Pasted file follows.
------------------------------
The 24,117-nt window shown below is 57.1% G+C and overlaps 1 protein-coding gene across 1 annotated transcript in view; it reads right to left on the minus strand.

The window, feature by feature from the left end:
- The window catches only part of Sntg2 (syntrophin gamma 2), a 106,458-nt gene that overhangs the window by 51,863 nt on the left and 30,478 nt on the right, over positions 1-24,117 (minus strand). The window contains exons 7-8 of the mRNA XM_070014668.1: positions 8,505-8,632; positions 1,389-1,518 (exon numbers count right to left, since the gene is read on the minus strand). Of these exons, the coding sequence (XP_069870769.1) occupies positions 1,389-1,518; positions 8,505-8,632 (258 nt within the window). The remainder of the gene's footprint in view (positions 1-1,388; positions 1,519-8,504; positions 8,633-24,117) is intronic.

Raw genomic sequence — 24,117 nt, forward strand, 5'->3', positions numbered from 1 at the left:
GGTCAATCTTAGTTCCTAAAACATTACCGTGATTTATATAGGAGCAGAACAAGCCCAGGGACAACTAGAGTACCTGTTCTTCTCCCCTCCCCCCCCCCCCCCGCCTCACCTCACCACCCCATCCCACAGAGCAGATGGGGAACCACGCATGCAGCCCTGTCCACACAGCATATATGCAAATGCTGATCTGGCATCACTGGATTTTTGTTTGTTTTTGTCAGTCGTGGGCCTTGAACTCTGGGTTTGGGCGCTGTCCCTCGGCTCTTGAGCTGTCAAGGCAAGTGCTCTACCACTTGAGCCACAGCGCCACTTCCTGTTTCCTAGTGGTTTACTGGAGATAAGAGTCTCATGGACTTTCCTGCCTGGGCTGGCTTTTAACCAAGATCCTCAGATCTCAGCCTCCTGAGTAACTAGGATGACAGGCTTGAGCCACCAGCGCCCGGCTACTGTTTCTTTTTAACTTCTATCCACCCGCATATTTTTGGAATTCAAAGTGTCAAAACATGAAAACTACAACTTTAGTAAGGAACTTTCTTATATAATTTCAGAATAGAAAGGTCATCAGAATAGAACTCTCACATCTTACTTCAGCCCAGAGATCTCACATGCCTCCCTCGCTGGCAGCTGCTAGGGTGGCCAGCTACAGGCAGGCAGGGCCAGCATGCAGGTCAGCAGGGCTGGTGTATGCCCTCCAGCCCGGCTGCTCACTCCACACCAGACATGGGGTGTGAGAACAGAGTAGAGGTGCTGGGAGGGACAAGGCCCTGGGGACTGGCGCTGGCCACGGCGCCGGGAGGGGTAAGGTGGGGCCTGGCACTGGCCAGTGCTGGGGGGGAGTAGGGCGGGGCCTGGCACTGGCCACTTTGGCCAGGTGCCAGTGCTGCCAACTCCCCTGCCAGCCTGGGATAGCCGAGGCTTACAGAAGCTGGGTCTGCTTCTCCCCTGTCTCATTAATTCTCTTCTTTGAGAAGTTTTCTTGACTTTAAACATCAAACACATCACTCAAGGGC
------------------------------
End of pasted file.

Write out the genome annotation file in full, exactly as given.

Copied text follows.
The 24,117-nt window shown below is 57.1% G+C and overlaps 1 protein-coding gene across 1 annotated transcript in view; it reads right to left on the minus strand.

The window, feature by feature from the left end:
- The window catches only part of Sntg2 (syntrophin gamma 2), a 106,458-nt gene that overhangs the window by 51,863 nt on the left and 30,478 nt on the right, over positions 1-24,117 (minus strand). The window contains exons 7-8 of the mRNA XM_070014668.1: positions 8,505-8,632; positions 1,389-1,518 (exon numbers count right to left, since the gene is read on the minus strand). Of these exons, the coding sequence (XP_069870769.1) occupies positions 1,389-1,518; positions 8,505-8,632 (258 nt within the window). The remainder of the gene's footprint in view (positions 1-1,388; positions 1,519-8,504; positions 8,633-24,117) is intronic.

Raw genomic sequence — 24,117 nt, forward strand, 5'->3', positions numbered from 1 at the left:
GGTCAATCTTAGTTCCTAAAACATTACCGTGATTTATATAGGAGCAGAACAAGCCCAGGGACAACTAGAGTACCTGTTCTTCTCCCCTCCCCCCCCCCCCCCGCCTCACCTCACCACCCCATCCCACAGAGCAGATGGGGAACCACGCATGCAGCCCTGTCCACACAGCATATATGCAAATGCTGATCTGGCATCACTGGATTTTTGTTTGTTTTTGTCAGTCGTGGGCCTTGAACTCTGGGTTTGGGCGCTGTCCCTCGGCTCTTGAGCTGTCAAGGCAAGTGCTCTACCACTTGAGCCACAGCGCCACTTCCTGTTTCCTAGTGGTTTACTGGAGATAAGAGTCTCATGGACTTTCCTGCCTGGGCTGGCTTTTAACCAAGATCCTCAGATCTCAGCCTCCTGAGTAACTAGGATGACAGGCTTGAGCCACCAGCGCCCGGCTACTGTTTCTTTTTAACTTCTATCCACCCGCATATTTTTGGAATTCAAAGTGTCAAAACATGAAAACTACAACTTTAGTAAGGAACTTTCTTATATAATTTCAGAATAGAAAGGTCATCAGAATAGAACTCTCACATCTTACTTCAGCCCAGAGATCTCACATGCCTCCCTCGCTGGCAGCTGCTAGGGTGGCCAGCTACAGGCAGGCAGGGCCAGCATGCAGGTCAGCAGGGCTGGTGTATGCCCTCCAGCCCGGCTGCTCACTCCACACCAGACATGGGGTGTGAGAACAGAGTAGAGGTGCTGGGAGGGACAAGGCCCTGGGGACTGGCGCTGGCCACGGCGCCGGGAGGGGTAAGGTGGGGCCTGGCACTGGCCAGTGCTGGGGGGGAGTAGGGCGGGGCCTGGCACTGGCCACTTTGGCCAGGTGCCAGTGCTGCCAACTCCCCTGCCAGCCTGGGATAGCCGAGGCTTACAGAAGCTGGGTCTGCTTCTCCCCTGTCTCATTAATTCTCTTCTTTGAGAAGTTTTCTTGACTTTAAACATCAAACACATCACTCAAGGGC